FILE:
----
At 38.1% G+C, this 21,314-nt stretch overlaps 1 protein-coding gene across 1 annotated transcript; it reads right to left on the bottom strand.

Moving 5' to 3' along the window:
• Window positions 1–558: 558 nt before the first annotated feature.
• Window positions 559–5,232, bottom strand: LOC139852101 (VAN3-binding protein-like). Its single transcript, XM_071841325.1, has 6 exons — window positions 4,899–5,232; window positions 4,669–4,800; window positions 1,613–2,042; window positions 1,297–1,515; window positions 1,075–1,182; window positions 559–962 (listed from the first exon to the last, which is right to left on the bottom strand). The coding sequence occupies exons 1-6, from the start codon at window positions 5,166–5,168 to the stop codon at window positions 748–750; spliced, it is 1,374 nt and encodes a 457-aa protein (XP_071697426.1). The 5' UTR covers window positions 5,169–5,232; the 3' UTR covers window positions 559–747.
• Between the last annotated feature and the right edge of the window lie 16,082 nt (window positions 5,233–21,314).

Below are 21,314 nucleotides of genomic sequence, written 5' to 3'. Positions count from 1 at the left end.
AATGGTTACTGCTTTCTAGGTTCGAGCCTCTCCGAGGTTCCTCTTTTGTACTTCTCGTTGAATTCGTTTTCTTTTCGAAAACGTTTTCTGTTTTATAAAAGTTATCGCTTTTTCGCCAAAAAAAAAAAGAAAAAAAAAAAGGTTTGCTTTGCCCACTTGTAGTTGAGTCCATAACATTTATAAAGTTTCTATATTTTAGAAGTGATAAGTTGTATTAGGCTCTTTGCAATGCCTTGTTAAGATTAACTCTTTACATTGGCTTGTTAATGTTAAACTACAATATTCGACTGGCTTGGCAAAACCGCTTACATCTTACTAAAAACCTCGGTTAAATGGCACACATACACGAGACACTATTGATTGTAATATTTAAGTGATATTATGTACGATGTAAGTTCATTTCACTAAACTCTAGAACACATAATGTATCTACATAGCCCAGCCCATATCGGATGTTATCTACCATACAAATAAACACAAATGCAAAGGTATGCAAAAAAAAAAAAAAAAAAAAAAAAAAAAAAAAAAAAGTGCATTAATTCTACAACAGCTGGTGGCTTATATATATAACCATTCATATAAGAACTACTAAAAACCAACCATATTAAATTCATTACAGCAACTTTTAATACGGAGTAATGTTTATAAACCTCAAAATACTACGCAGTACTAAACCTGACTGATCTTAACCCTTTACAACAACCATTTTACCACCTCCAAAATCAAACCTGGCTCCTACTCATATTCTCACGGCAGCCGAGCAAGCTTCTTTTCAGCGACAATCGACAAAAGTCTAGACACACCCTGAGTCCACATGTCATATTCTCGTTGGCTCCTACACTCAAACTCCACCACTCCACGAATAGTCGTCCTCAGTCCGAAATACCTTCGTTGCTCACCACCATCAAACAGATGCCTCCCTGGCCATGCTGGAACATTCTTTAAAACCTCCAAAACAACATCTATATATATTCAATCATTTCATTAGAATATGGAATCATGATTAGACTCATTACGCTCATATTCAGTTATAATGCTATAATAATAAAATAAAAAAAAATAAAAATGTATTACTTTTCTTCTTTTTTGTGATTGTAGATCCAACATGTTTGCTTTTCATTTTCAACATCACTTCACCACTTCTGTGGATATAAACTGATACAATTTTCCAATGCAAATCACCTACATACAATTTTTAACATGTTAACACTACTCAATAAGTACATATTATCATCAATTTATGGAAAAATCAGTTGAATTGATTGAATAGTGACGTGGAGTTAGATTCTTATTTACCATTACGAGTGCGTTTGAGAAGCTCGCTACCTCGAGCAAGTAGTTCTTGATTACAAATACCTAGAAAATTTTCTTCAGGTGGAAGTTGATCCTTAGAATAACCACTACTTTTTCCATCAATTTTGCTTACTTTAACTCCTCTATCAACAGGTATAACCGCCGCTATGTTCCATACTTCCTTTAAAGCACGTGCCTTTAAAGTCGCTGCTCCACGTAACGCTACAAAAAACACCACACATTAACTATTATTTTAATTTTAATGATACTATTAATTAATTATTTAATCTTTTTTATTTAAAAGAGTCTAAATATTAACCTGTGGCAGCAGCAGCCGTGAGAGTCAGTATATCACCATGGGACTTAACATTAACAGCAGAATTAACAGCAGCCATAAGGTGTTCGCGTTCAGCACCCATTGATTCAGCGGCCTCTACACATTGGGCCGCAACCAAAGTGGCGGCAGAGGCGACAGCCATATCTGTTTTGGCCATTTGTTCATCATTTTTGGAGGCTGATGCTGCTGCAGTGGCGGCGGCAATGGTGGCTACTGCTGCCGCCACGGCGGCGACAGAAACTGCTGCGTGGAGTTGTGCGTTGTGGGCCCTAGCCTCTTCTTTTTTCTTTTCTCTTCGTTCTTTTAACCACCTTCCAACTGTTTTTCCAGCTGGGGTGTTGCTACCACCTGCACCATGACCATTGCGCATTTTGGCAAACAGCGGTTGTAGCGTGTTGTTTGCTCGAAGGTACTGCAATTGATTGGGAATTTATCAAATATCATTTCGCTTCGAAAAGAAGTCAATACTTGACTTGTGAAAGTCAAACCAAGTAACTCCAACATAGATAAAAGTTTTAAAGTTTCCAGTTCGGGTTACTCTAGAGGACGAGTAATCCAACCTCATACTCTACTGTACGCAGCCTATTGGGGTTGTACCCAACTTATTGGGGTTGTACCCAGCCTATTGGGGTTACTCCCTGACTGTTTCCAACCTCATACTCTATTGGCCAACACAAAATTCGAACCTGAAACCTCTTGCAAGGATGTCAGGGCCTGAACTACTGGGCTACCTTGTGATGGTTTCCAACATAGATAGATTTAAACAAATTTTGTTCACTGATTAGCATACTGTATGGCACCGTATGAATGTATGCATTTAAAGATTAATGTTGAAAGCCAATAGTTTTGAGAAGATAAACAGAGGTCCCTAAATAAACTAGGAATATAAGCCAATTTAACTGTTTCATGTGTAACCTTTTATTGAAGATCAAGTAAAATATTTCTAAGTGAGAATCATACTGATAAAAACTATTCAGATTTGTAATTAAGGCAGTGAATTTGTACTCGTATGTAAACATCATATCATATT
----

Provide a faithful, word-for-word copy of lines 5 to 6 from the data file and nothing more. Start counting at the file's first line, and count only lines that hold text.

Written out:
• Between the last annotated feature and the right edge of the window lie 16,082 nt (window positions 5,233–21,314).

Below are 21,314 nucleotides of genomic sequence, written 5' to 3'. Positions count from 1 at the left end.